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The term Canterbury Sound emerged in the late 1960s and early 1970s to refer to a signature style within psychedelic and progressive rock developed by bands such as…
The term Canterbury Sound emerged in the late 1960s and early 1970s to refer to a signature style within psychedelic and progressive rock developed by bands such as Caravan and Soft Machine as well as key artists including Robert Wyatt and Kevin Ayers. This chapter explores Canterbury as a metaphor and reality, a symbolic space of music inspiration which has produced its distinctive ‘sound’.
Drawing on ethnographic fieldwork, particularly observations and interviews with music artists and cultural intermediates (Bourdieu, 1993), we suggest that the notion of the Canterbury Sound – with its affinity for experimentation, distinctive chord progressions and jazz allusions in a rock music format – is perceived as a continuing artistic and aesthetic influence. We interpret the genealogy of the Canterbury Sound alternativity through discussions focused on the position of the ‘Sound’ within contemporary heritage discourses, the metaphorical and geographical implications of place in relation to popular music, and cultural longevity of the phenomenon.
The active and passive flow of information that this issue of WwOP has so far explored is all about the betterment of older people's lives. But how far can we drill down…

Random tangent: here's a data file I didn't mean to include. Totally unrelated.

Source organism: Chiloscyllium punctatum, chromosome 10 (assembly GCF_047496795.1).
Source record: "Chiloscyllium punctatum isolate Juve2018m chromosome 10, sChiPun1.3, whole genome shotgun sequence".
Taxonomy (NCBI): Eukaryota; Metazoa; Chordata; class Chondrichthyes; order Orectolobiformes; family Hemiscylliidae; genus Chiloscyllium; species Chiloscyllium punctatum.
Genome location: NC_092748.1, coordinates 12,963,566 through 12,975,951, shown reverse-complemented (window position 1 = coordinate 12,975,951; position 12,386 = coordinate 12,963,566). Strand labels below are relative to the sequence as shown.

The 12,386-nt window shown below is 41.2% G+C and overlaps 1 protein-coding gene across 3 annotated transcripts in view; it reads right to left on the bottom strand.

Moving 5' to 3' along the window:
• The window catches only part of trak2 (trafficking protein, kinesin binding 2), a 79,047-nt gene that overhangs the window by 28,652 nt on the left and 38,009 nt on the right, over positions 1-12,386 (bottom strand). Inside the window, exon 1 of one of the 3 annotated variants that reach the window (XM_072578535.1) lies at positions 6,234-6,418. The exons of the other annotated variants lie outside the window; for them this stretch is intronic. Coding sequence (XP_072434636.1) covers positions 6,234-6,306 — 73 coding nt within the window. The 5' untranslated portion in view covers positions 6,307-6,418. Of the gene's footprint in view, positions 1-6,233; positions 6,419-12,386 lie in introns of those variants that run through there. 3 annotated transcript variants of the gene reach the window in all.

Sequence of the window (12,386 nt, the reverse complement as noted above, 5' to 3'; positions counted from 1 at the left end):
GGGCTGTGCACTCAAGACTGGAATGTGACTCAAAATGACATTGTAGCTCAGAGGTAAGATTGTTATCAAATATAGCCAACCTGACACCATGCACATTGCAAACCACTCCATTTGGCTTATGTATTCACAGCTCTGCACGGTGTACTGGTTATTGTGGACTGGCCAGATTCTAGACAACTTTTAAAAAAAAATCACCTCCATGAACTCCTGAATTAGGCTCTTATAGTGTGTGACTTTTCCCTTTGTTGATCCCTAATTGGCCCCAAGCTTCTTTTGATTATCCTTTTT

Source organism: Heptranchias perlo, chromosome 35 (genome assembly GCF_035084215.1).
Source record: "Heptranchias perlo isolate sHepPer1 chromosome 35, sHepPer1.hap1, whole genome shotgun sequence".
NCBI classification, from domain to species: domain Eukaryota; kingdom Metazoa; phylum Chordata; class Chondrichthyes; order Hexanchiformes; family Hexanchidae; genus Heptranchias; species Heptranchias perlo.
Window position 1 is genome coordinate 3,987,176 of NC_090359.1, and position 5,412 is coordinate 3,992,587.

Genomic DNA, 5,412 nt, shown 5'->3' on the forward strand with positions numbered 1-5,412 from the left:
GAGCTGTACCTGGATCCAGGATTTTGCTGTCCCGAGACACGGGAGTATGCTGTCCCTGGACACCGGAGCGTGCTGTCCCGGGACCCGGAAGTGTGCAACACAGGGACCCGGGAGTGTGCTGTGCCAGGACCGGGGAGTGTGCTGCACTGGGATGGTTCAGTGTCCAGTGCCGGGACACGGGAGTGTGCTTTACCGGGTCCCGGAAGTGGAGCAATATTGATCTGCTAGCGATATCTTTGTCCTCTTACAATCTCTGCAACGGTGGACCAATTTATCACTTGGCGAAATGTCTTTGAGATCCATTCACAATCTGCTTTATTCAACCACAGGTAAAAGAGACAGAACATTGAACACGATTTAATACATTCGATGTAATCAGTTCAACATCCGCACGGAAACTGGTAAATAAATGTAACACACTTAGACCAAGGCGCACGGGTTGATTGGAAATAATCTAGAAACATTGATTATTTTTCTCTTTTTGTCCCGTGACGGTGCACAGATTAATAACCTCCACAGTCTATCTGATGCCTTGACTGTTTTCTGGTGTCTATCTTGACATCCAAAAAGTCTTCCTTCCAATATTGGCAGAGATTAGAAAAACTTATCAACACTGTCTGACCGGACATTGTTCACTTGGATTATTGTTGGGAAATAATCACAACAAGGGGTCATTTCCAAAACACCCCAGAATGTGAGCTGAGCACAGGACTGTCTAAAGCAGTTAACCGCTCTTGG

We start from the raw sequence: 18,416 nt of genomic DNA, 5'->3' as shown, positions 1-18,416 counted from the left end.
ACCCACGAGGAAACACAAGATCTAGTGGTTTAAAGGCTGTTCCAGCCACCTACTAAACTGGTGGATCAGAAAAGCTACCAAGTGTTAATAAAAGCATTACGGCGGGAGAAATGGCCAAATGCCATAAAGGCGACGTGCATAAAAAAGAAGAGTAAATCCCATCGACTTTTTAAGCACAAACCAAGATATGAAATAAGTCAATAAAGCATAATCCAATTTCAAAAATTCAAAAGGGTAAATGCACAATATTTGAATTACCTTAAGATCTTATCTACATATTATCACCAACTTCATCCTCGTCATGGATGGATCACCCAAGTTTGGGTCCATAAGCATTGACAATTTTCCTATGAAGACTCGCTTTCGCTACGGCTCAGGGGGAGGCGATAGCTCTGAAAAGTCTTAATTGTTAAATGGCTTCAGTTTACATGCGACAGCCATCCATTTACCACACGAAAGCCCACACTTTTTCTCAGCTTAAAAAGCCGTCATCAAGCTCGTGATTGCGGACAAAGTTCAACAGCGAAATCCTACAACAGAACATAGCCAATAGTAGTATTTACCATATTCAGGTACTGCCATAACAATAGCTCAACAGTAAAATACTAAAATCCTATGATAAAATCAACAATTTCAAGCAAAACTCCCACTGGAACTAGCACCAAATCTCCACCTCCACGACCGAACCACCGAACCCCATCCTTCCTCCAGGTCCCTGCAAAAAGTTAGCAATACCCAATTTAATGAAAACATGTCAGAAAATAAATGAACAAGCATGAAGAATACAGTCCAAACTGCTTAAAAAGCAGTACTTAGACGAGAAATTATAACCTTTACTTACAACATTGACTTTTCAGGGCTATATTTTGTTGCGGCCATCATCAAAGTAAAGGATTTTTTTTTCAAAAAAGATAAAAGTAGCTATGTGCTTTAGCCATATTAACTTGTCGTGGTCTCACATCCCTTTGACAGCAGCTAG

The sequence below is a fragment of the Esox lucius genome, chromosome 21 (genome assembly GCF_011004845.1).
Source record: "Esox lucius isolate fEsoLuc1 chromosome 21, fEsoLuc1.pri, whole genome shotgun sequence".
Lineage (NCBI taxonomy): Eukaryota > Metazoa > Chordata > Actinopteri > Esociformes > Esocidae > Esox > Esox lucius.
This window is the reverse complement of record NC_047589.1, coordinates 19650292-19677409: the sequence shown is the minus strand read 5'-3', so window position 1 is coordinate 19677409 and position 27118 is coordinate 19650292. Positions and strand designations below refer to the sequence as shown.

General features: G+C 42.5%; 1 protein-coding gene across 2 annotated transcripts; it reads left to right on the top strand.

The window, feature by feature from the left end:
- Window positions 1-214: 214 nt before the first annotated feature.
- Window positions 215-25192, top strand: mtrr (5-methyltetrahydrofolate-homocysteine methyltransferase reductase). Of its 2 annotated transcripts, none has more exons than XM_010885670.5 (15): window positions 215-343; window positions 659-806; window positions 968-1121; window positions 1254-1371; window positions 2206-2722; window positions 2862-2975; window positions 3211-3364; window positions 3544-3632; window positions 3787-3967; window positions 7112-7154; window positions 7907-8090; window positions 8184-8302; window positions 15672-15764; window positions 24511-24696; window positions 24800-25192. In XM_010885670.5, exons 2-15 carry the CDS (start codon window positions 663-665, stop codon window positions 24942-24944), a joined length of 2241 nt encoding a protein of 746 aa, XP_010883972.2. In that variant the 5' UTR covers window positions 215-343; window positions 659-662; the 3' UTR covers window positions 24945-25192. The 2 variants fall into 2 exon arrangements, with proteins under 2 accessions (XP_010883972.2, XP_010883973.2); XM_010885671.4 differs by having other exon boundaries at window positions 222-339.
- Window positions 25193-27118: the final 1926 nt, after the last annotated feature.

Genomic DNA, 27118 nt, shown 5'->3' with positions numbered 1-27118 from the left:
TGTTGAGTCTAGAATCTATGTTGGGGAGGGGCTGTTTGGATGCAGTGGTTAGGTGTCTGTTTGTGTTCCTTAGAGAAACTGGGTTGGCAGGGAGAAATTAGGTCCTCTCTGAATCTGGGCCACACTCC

The active and passive flow of information that this issue of WwOP has so far explored is all about the betterment of older people's lives. But how far can we drill down into the minutiae of an individual's life in order to make it better without being intrusive? Through the story of Dennis, Sam Bennett, Helen Sanderson and Gill Bailey now describe a method that is being refined to do just that.
To study the interface properties of anisotropic conductive adhesives (ACAs) and improve the electrical properties of ACA joints as a replacement for Sn/Pb solder in the…
To study the interface properties of anisotropic conductive adhesives (ACAs) and improve the electrical properties of ACA joints as a replacement for Sn/Pb solder in the electronics industry.
In this study, different types of self‐assembled monolayer (SAM) compounds were introduced into the interface between the metal filler and the substrate bond pad. The formation of these SAMs on gold and silver surface and their thermal stability were investigated by measuring the contact angles with water of these SAM coated surfaces. The SAM compounds used had either hydrophilic or hydrophobic tail groups, and included octadecanethiol (ODT), mercpatoacetic acid (MAA), 1,4‐benzenedithiol (dithiol) and malonic acid (acid M). Epoxy resins with two different curing temperatures were used as polymer matrices for the ACA formulations. The electrical properties of ACA joints containing these SAMs were studied by measuring their current‐voltage relationship.
The results show that SAMs can be successfully coated onto specific metal surfaces, depending on the affinity of their functional groups with the specific metal. The SAM treated ACA joints show much lower resistance at the same applied current than non‐treated joints, and the effect on the low curing temperature epoxy matrices was more significant. Nano‐Ag filled ACAs show more significant improvements in their electrical properties due to the greater surface area and higher surface energy of nano‐particles and consequently their higher thermal stability when coated with SAMs.
This paper is the first to use functional organic monolayers to enhance the interface properties of electrically conductive adhesives and, in particular, for ACAs.